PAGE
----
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Carleton anonymized

As a freshman from California, I was pleasantly surprised to have escaped the brunt of Minnesota winter during the Fall Term. The changing leaves were warm and sat just how they did in the admissions packet. I knew Winter Term would be different. My mom took me shopping the day before I flew back from San Francisco; she realized my heaviest jacket was a hoodie. Upon my return, I inhaled the sharp, dry air, and accepted the conditions with grace. However, Winter Term has been different in ways I didn’t expect.

The size of Carleton really struck me in all of Fall Term due to the sheer number of people I would see and interact with moving from place to place. The path that stretches across campus, notably passing LDC, used to be a breeding ground for awkward hellos and small talk. That path that I braved so often in freshman fall seems foreign to me now. There is an emptiness on campus that is difficult to describe, but the absence of interaction and traffic along that walk represents it as well as anything.

Masks play a big role in that, unfortunately. I was never someone who wore my mask outside. Maybe it was because I was more risk tolerant than others when it came to COVID-19, but this winter has changed that. It just doesn’t feel worth it to take it off and then put it back on again constantly. So I leave it on, no big deal. However, the effect is that I really can’t even tell who I’m passing anymore. I’m sure I’ve walked by dozens of friends with my winter hood and mask on, wincing in the icy wind, and not even noticed who they are. The sudden anonymity of the journey across campus feels antithetical to Carleton’s culture and identity.

Friends of mine have told me similar things. The absence of larger parties and the general lack of movement around campus, at least relative to Fall Term, has tightened social circles. This aspect, unlike other differences, is not objectively bad. You see the people who you really want to see and those who want to see you. Winter Term requires effort. Things don’t just happen, you have to make them happen. There’s a more high-maintenance thought process required each day. The constant checking of the weather, the looming presence of COVID-19 and the painfully short days demand reflection on how you want to spend your time.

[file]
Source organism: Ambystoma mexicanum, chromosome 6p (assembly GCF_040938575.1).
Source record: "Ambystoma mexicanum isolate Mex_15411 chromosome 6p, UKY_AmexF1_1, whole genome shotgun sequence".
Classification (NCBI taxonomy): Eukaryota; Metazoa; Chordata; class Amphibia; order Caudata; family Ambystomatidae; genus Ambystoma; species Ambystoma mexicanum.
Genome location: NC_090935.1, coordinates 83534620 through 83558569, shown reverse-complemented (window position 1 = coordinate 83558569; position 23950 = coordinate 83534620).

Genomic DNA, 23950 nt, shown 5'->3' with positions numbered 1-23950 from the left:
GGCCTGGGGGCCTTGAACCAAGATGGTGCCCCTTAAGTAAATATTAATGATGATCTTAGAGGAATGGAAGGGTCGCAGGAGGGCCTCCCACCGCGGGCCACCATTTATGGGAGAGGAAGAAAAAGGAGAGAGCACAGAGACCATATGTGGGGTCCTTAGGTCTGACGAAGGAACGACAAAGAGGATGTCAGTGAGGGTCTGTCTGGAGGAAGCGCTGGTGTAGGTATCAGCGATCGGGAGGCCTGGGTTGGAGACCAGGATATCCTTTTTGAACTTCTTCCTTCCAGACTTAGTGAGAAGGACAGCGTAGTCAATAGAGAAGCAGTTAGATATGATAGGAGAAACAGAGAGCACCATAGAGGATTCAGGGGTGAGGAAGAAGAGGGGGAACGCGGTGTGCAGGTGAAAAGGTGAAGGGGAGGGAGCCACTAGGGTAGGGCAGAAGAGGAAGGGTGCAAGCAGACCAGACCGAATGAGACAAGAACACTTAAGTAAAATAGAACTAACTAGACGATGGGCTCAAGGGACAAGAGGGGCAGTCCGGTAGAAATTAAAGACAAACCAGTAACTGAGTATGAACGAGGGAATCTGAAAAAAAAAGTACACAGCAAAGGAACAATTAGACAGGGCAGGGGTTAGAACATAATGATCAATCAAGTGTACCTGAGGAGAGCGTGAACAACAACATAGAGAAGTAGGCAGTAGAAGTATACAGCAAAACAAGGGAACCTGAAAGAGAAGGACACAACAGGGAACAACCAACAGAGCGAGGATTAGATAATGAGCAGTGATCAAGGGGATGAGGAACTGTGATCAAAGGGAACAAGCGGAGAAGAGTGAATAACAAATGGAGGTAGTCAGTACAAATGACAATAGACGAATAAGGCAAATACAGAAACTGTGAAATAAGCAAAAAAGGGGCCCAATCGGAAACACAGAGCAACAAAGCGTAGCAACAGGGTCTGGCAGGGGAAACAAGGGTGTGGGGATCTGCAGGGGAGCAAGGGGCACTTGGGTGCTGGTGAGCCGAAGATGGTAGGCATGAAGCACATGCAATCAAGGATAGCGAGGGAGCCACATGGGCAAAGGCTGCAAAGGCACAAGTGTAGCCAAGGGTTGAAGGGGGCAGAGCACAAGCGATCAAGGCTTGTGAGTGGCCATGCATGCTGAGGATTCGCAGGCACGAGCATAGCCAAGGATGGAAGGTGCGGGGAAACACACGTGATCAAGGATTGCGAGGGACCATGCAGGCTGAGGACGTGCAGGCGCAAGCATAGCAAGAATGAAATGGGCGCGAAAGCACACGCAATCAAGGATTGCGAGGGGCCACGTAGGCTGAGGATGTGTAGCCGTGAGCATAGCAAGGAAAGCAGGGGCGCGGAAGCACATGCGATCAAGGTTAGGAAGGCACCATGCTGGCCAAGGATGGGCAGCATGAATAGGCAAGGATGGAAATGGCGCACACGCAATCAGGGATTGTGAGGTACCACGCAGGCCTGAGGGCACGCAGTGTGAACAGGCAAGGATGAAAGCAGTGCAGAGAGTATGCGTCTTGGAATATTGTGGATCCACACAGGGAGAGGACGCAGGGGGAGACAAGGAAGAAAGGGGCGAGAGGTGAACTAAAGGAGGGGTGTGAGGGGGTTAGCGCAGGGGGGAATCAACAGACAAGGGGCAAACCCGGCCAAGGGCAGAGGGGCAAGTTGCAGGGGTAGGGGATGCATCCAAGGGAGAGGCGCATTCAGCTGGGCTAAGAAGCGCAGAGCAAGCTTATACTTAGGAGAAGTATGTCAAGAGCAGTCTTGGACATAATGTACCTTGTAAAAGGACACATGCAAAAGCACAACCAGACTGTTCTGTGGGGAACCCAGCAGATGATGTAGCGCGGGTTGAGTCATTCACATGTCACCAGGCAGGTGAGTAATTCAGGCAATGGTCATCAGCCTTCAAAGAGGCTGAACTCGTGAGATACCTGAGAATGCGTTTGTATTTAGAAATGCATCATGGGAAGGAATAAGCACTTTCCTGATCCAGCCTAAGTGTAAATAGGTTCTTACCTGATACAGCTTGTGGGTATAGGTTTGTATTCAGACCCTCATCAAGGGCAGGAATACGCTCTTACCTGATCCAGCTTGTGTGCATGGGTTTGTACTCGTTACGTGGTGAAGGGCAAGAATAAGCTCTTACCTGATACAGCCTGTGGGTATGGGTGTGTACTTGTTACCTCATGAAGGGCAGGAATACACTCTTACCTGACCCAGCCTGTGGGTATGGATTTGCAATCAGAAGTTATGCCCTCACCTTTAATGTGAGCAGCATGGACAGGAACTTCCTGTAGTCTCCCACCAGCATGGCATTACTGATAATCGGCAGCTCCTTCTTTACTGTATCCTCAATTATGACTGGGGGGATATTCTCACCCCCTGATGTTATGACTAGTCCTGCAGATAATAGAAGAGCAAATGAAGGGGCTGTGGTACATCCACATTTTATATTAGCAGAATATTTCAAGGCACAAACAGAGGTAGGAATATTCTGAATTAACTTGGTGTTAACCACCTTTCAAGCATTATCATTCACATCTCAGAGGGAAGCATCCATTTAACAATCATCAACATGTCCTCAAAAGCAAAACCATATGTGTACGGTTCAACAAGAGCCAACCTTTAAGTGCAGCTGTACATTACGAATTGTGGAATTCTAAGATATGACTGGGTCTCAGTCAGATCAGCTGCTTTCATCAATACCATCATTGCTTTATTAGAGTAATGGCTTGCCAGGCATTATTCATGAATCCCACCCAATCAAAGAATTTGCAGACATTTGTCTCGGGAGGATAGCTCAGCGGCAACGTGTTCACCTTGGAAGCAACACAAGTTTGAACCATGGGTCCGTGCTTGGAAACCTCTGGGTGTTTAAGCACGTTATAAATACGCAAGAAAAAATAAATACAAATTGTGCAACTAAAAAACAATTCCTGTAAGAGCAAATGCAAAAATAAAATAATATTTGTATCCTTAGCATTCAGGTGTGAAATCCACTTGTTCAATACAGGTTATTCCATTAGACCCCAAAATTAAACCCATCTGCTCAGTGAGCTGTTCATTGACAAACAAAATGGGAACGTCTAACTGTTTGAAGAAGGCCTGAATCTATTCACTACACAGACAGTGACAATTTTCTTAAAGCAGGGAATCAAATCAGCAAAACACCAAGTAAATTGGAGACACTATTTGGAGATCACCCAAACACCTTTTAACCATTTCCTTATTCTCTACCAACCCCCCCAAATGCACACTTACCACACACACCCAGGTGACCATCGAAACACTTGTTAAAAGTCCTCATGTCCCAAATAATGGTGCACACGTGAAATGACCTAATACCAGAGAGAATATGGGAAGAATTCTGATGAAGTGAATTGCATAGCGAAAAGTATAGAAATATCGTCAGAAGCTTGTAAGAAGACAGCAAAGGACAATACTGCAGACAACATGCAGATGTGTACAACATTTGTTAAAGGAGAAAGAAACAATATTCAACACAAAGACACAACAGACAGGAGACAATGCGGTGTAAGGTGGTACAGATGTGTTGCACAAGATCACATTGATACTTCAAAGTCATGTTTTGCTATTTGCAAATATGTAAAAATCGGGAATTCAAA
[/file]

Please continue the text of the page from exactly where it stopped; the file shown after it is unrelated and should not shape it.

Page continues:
I have noticed in my own life that everything just takes a little bit longer. When I came back to campus, I simply turned my same alarms back on. I thought this would be fine and I would seamlessly get back into my routine since my schedule is similar to how it was in the fall. For some reason though, I began to notice that I was either late to class or wherever I was going, or barely making it on time.

I don’t think there’s necessarily a solution for any of the differences I’m mentioning. Even as a freshman, I knew inter Term would be different, a prompt for reflection. However, the presence of COVID-19, which has changed the unique and close feeling around campus, is difficult to reckon with. I wouldn’t say that this term is as inherently horrible as many are making it out to be, despite differing experiences. What I would say is that I have no idea what a normal winter is like. This particular scene is my only reality.

There’s no denying that it is different, though. It’s slow, methodical and transparent. These adjectives can either elicit a certain suffocation and nostalgia for the warm and fast-paced fall or a comforting sense of simplicity, a step back from a burdensome 2021. Every day, I try to choose to perceive it as the latter, even though sometimes my memories of the fall get the best of me.

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